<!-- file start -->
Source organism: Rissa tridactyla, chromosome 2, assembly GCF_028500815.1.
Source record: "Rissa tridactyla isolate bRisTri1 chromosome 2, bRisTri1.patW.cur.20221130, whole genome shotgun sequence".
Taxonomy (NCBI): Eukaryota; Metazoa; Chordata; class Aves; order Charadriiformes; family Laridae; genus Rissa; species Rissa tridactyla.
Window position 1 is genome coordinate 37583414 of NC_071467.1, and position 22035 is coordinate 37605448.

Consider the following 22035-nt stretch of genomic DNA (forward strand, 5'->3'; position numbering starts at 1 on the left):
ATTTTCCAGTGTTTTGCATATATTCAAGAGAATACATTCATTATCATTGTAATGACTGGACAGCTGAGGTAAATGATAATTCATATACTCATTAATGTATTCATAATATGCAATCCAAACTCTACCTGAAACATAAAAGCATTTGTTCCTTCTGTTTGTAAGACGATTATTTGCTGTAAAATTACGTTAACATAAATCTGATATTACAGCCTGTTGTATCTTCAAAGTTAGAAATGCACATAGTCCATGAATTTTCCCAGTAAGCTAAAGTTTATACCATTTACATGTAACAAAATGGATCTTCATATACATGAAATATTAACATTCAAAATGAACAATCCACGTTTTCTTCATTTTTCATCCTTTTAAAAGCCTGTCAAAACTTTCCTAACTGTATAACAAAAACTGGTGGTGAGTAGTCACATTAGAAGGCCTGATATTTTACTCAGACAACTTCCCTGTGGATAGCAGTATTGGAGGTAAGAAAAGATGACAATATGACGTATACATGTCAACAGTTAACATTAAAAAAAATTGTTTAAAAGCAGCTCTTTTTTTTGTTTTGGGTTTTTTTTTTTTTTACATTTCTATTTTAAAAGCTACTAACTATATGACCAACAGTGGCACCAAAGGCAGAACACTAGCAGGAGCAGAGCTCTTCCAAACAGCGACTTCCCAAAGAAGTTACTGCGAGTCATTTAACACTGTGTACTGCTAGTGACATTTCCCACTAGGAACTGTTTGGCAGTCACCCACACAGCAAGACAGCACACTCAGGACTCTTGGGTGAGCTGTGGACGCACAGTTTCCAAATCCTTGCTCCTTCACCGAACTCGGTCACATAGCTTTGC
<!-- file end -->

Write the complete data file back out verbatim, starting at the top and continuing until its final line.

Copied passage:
Source organism: Rissa tridactyla, chromosome 2, assembly GCF_028500815.1.
Source record: "Rissa tridactyla isolate bRisTri1 chromosome 2, bRisTri1.patW.cur.20221130, whole genome shotgun sequence".
Taxonomy (NCBI): Eukaryota; Metazoa; Chordata; class Aves; order Charadriiformes; family Laridae; genus Rissa; species Rissa tridactyla.
Window position 1 is genome coordinate 37583414 of NC_071467.1, and position 22035 is coordinate 37605448.

Consider the following 22035-nt stretch of genomic DNA (forward strand, 5'->3'; position numbering starts at 1 on the left):
ATTTTCCAGTGTTTTGCATATATTCAAGAGAATACATTCATTATCATTGTAATGACTGGACAGCTGAGGTAAATGATAATTCATATACTCATTAATGTATTCATAATATGCAATCCAAACTCTACCTGAAACATAAAAGCATTTGTTCCTTCTGTTTGTAAGACGATTATTTGCTGTAAAATTACGTTAACATAAATCTGATATTACAGCCTGTTGTATCTTCAAAGTTAGAAATGCACATAGTCCATGAATTTTCCCAGTAAGCTAAAGTTTATACCATTTACATGTAACAAAATGGATCTTCATATACATGAAATATTAACATTCAAAATGAACAATCCACGTTTTCTTCATTTTTCATCCTTTTAAAAGCCTGTCAAAACTTTCCTAACTGTATAACAAAAACTGGTGGTGAGTAGTCACATTAGAAGGCCTGATATTTTACTCAGACAACTTCCCTGTGGATAGCAGTATTGGAGGTAAGAAAAGATGACAATATGACGTATACATGTCAACAGTTAACATTAAAAAAAATTGTTTAAAAGCAGCTCTTTTTTTTGTTTTGGGTTTTTTTTTTTTTTACATTTCTATTTTAAAAGCTACTAACTATATGACCAACAGTGGCACCAAAGGCAGAACACTAGCAGGAGCAGAGCTCTTCCAAACAGCGACTTCCCAAAGAAGTTACTGCGAGTCATTTAACACTGTGTACTGCTAGTGACATTTCCCACTAGGAACTGTTTGGCAGTCACCCACACAGCAAGACAGCACACTCAGGACTCTTGGGTGAGCTGTGGACGCACAGTTTCCAAATCCTTGCTCCTTCACCGAACTCGGTCACATAGCTTTGC